by Tim Liegler
Entry doors are often the focal point of your home, plus they offer an excellent return on investment. When visitors approach, it’s typically what draws their eye, and you want the first impression to be distinctive. As a homeowner, you want it to say your home is welcoming and well cared for.
One of the things I like to tell my customers is to put a little of themselves in the entry door. There are many design elements that allow your front door to make a personal statement. For example, there are 40 different glass packages, more than a dozen different door styles, multiple staining options, and 60 paint colors, all of which can be mixed and matched. If you’re spunky and outgoing, choose a vibrant door color. If you’re more low-key, a traditional wood grain or neutral colored door may be your choice.
I have received many calls from homeowners who say, “I just need a door.” But there are so many other things to consider, depending on your personal preference, architectural style, color, and performance requirements.
First of all, there are the three types of entry door materials to consider: wood, fiberglass, and steel.
Wood doors offer a very traditional look and provide a sense of warmth and richness. Homeowners can choose from a variety of styles and most wood species you can imagine. Wood doors, which can be custom made, need to be carefully finished (stained or painted) according to manufacturer specifications and periodic maintenance is required.
Fiberglass doors come with an environmentally friendly polyurethane core that provides insulation properties that are at least four times greater than wood doors. Low maintenance fiberglass doors come factory painted or stained for years of lasting beauty. Fiberglass entry doors come with a high-impact compression molded skin that will not splinter, warp, or rot. Architecturally correct, full-length composite stiles and top and bottom rails are standard. Wood grains that replicate the look of cherry, fir, mahogany, and oak are available.
I like to recommend steel doors for their incredible performance, safety, and beauty. Be careful of “insulated door” labels that you find at big box stores. Those doors have fiberglass batts of insulation panels inside the door that can create an air pocket where condensation occurs, eventually resulting in rot. With a 100 percent foam filled door, that doesn’t happen. Steel doors also are durable, resist splitting and cracking, and are energy efficient. They come prepainted or prestained in a smooth or textured finish.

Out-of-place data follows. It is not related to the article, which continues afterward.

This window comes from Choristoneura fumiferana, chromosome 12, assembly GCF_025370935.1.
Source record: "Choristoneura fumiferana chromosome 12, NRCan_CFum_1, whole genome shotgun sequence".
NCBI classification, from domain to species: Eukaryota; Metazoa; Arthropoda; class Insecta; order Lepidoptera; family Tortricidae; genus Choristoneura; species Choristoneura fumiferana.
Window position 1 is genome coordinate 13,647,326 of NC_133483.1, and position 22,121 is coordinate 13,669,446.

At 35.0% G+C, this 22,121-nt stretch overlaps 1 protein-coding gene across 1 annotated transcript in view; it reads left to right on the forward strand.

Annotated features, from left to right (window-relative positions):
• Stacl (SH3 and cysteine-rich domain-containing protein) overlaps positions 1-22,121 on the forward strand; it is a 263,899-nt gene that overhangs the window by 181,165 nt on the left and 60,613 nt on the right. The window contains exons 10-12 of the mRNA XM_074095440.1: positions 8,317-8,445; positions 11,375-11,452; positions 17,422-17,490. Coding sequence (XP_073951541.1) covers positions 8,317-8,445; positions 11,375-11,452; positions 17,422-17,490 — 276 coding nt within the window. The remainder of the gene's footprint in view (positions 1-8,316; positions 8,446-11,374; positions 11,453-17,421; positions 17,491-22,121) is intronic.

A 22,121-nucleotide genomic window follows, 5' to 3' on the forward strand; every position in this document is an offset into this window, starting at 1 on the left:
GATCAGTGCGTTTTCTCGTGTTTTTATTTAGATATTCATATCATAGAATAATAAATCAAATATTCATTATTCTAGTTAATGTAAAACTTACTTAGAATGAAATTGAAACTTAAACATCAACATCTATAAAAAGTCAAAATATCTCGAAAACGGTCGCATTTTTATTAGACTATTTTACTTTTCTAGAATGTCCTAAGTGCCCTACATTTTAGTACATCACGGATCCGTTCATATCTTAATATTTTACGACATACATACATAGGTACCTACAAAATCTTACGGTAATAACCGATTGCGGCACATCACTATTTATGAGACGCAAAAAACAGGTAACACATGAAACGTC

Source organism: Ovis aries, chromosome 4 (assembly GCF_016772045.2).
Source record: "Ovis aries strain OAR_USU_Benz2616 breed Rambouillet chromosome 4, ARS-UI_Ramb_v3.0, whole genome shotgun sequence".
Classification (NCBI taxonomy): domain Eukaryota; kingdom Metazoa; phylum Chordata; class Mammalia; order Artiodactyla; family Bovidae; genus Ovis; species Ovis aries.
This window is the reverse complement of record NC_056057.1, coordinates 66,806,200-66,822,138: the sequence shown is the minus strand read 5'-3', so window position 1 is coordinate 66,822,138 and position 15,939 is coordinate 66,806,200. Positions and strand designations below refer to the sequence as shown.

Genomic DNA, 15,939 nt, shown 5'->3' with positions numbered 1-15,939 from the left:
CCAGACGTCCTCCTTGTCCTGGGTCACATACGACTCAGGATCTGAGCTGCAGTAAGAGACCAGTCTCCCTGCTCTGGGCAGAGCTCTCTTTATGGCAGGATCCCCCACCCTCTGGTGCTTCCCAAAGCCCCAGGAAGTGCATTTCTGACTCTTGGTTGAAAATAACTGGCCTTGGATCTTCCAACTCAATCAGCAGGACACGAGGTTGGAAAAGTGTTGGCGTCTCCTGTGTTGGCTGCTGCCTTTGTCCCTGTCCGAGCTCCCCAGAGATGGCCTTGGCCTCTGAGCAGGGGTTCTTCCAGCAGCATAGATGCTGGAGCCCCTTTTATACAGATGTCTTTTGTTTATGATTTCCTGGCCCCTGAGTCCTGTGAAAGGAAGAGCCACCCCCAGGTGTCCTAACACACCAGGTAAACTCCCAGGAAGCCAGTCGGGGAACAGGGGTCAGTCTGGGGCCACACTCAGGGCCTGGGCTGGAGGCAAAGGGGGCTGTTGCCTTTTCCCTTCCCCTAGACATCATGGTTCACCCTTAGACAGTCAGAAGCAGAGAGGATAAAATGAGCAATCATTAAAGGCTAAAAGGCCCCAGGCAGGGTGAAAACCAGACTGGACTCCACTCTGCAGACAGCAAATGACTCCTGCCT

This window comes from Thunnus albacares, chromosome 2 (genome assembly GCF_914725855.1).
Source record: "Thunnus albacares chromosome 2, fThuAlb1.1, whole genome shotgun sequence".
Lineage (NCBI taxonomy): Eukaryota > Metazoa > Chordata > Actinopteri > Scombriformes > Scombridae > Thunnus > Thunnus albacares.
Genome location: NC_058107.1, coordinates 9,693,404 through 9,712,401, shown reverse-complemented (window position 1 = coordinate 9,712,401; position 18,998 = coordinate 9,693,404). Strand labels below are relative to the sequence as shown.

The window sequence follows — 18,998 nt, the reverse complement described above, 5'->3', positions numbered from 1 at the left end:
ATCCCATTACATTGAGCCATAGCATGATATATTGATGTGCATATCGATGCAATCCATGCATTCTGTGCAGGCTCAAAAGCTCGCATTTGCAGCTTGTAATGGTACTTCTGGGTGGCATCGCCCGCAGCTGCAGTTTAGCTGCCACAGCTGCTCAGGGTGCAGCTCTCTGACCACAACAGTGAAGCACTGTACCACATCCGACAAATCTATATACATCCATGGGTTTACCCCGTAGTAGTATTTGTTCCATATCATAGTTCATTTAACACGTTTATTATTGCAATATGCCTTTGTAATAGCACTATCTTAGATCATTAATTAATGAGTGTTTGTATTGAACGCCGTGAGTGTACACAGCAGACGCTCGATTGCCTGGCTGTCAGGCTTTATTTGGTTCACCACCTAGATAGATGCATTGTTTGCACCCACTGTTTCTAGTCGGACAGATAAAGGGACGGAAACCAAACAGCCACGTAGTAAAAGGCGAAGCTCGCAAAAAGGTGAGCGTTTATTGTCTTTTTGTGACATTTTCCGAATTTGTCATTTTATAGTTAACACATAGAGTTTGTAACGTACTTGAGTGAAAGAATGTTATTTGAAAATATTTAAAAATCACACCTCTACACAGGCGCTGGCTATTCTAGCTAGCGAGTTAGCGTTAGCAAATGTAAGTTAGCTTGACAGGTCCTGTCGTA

Doors can be flat panel or have high definition panel profiles. Glass
options include clear double insulated glass or a variety of triple
glazed designer glass styles. Homeowners have the option of choosing
privacy ratings as well as choosing options in any size, shape, texture,
pattern, or designer glass. The glass can be etched, patterned,
textured, beveled, and designed with simulated divided lite and grilles
between the glass. Homeowners can also choose from brass or lead
caning. These decorative glass designs are sealed between two panes of
tempered “safety” glass, providing the energy efficiency of triple
Just like glass packages, door hardware comes in many
colors and shapes. Handles and hinges can be ornate or simple and
finishes run the gamut: nickel, satin nickel, bright brass, antique
brass, oil-rubbed bronze, matte black, and satin stainless steel.
door options to take into consideration are whether you want to have a
kick panel, peep hole, mail slot, and depending on the size of your
opening, sidelights and transoms.
Many homeowners prefer to add a
storm door to their entry system for added security, insulation,
ventilation, and light. One caution is that if you choose a full-view
glass storm door, and the door is facing west or south and getting
direct sunlight, you want to make sure it’s vented. That’s because the
glass will create a thermal pocket, trapping the heat, which can cause
damage to the entry door.
With all the customization options
available, my experience is that homeowners either become very excited
or very overwhelmed. That is where a trained product specialist with an
eye for design can help by explaining and offering ideas of what will
look and work best with the architecture and performance standards